The Last Green Valley Announces First Funding Phase of $12.2 Million Project to Protect the Southern New England Heritage Forest

Spring Canopy in the Southern New England Heritage Forest

The Last Green Valley Announces First Funding Phase of $12.2 Million Project to Protect the Southern New England Heritage Forest

The Last Green Valley, Inc. and its project partners have launched phase one of a $12.2 million program to help landowners in the Southern New England Heritage Forest conserve their land while improving vital habitat for important bird species.

The program is an unprecedented three-state effort made possible through the Regional Conservation Partnership Program (RCPP) of the USDA Natural Resources Conservation Service (NRCS). Joining NRCS and The Last Green Valley, Inc. (TLGV) as lead partners are the Mass Conn Sustainable Forest Partnership/Opacum Land Trust and the Northern Rhode Island Conservation District.

This program will provide technical and financial assistance to forest landowners with property within the Southern New England Heritage Forest (SNEHF), who wish to conserve their land by granting an easement to NRCS through the Healthy Forests Reserve Program (HFRP). The HFRP is a voluntary conservation easement program for private woodland owners that is new to the region. The deadline for first-round applications is July 20, 2018.

Preserving the Southern New England Heritage Forest is critical for important bird species and other wildlife. With 1.49 million-acres of unfragmented forest corridor stretching along the Connecticut and Rhode Island border to the Quabbin Reservoir in Massachusetts, the Southern New England Heritage Forest is still an astonishing 76 percent forest cover and one of the last viable wildlife corridors from northern New England to the coast in southern New England.

The Last Green Valley National Heritage Corridor accounts for almost half of the Southern New England Heritage Forest. As the last green oasis in the coastal sprawl between Boston and Washington D.C., the program is vital to ensuring the national heritage corridor and the larger Southern New England Heritage Forest continue supporting threatened bird species and other important wildlife and plant species.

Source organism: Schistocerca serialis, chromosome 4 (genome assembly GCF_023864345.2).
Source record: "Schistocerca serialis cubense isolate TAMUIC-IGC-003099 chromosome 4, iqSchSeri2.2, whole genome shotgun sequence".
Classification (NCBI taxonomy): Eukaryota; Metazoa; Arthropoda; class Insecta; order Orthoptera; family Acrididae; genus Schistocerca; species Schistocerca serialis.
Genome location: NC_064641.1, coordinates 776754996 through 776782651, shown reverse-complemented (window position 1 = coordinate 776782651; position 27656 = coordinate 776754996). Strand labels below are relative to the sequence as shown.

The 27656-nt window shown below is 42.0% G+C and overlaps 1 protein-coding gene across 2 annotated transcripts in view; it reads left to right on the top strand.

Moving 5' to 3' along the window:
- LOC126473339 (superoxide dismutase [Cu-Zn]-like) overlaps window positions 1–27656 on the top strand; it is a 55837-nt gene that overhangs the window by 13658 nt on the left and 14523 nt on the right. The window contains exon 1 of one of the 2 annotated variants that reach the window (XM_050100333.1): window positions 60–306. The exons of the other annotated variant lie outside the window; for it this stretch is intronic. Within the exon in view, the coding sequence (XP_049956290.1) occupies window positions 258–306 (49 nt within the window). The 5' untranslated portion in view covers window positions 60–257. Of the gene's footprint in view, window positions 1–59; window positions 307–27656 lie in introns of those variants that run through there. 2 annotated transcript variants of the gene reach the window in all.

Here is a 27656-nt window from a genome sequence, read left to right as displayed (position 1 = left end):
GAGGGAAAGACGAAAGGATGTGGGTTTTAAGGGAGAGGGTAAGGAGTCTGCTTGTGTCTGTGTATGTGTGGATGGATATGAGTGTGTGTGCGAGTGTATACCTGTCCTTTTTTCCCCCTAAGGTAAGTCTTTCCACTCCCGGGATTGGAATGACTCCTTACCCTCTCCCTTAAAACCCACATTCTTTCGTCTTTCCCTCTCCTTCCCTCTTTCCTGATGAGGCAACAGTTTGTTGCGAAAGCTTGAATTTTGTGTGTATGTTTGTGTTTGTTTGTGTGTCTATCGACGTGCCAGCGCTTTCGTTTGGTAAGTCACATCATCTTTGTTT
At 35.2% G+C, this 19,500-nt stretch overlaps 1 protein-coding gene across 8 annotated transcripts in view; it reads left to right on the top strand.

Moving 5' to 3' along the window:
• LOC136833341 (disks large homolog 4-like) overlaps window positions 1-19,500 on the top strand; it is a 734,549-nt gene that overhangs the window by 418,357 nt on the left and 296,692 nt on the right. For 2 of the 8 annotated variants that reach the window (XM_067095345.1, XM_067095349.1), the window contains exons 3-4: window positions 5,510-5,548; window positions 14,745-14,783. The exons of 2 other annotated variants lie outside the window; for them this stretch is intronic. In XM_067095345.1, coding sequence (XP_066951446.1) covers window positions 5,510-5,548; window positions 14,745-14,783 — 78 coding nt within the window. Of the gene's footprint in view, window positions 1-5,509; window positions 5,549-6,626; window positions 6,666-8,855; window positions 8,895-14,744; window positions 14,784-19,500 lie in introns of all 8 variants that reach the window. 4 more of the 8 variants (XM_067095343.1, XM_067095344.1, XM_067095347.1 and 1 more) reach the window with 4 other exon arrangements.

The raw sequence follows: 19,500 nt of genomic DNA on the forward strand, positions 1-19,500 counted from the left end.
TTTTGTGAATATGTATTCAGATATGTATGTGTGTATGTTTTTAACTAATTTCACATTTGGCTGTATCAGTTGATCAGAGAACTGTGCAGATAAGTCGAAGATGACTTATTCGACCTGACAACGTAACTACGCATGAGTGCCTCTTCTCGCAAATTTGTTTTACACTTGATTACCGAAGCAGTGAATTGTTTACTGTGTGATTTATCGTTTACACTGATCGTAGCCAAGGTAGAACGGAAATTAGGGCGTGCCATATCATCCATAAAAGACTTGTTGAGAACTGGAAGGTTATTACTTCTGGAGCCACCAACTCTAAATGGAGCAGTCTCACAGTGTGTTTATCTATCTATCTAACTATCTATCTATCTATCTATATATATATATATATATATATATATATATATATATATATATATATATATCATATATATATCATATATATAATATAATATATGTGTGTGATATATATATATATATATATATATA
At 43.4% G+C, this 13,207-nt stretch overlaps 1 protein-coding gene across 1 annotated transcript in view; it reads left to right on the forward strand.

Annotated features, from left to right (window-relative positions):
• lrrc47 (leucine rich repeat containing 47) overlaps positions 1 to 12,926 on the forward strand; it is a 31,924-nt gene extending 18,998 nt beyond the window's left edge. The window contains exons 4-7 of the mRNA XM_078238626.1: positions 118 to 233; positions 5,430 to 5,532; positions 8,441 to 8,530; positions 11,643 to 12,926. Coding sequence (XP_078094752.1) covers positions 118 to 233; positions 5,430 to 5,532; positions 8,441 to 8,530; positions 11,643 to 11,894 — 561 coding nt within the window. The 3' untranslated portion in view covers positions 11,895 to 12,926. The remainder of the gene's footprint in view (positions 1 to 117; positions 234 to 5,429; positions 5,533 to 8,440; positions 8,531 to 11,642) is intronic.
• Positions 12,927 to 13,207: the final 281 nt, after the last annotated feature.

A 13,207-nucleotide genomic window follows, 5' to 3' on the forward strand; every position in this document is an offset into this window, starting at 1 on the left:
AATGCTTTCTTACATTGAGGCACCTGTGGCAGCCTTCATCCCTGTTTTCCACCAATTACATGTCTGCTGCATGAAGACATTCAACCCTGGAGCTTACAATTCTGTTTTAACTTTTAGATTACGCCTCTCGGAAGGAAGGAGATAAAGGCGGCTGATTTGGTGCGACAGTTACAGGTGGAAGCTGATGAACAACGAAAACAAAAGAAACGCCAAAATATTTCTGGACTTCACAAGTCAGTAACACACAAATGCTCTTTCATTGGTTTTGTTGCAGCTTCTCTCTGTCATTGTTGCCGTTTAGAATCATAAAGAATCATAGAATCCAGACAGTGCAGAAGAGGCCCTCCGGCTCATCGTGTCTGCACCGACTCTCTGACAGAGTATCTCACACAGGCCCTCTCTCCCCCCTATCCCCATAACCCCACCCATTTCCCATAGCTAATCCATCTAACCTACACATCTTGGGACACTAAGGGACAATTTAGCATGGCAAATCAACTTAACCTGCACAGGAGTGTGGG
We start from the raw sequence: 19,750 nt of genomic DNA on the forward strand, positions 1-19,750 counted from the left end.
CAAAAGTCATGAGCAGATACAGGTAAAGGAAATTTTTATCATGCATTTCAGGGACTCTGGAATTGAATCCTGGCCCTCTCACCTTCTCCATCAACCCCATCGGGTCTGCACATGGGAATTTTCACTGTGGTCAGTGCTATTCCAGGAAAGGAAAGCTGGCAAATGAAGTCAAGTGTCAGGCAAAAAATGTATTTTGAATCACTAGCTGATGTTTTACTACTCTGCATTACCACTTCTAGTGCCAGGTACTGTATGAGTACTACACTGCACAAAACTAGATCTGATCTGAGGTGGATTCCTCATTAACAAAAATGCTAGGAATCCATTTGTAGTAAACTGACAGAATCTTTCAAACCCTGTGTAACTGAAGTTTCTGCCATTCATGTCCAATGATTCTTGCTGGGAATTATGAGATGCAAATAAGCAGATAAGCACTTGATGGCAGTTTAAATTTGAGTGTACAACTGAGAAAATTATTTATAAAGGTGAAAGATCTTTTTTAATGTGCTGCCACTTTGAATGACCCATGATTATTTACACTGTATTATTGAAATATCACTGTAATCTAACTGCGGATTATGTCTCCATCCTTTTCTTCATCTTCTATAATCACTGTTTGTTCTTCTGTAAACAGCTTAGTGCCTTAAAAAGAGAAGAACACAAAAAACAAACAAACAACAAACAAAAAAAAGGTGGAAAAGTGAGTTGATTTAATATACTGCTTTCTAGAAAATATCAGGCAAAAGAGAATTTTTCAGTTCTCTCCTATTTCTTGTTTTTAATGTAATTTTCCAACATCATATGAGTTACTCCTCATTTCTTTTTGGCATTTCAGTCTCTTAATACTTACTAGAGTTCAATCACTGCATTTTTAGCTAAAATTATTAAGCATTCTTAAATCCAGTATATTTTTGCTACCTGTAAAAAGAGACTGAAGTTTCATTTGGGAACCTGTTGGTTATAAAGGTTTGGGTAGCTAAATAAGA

NRCS will pay the landowner 75 percent of the fair market value of the enrolled land to promote the recovery of endangered and threatened bird species and improve plant and animal biodiversity. NRCS will also pay for all transaction costs, including a title search, boundary survey, hazardous materials search and appraisal. NRCS will draft a restoration plan for the property that focuses on improving habitat for a specific bird species and will provide 75 percent or more of the funds for the first round of any restoration work that is required.

The funds provided in phase one are a portion of the larger $12.2 million program. NRCS is providing a $6.1 million grant which is being matched by $6.1 of significant contributions from the project’s numerous partners, including the three lead partner organizations and 16 additional organizations.

While the application deadline for the first round of this competitive program is July 20, 2018, we advise potential applicants to contact the lead partner in their state as soon as possible. There are preliminary steps that must be completed, and the partners are available to provide technical assistance:

For Connecticut Projects – Bill Reid, 860 774-3300;

For Massachusetts Projects – Ed Hood, 508-347-9144 (leave a voice mail with your contact info);

For Rhode Island Projects – Kate Sayles, 401-934-0840;

Application materials are available here.

Supporting partners for this project include: MA Executive Office of Energy and Environmental Affairs, Providence Water, Yale School of Forestry & Environmental Studies, CT Department of Energy and Environmental Protection, Hull Forest Products, Thames River Basin Partnership, New England Forestry Foundation, Eastern CT Conservation District, Norcross Wildlife Foundation, RI Division of Forest Management, RI Woodland Partnership, Harvard Forest, Yale Sustaining Family Forests Institute, Audubon Connecticut, Mass Audubon and Audubon RI.


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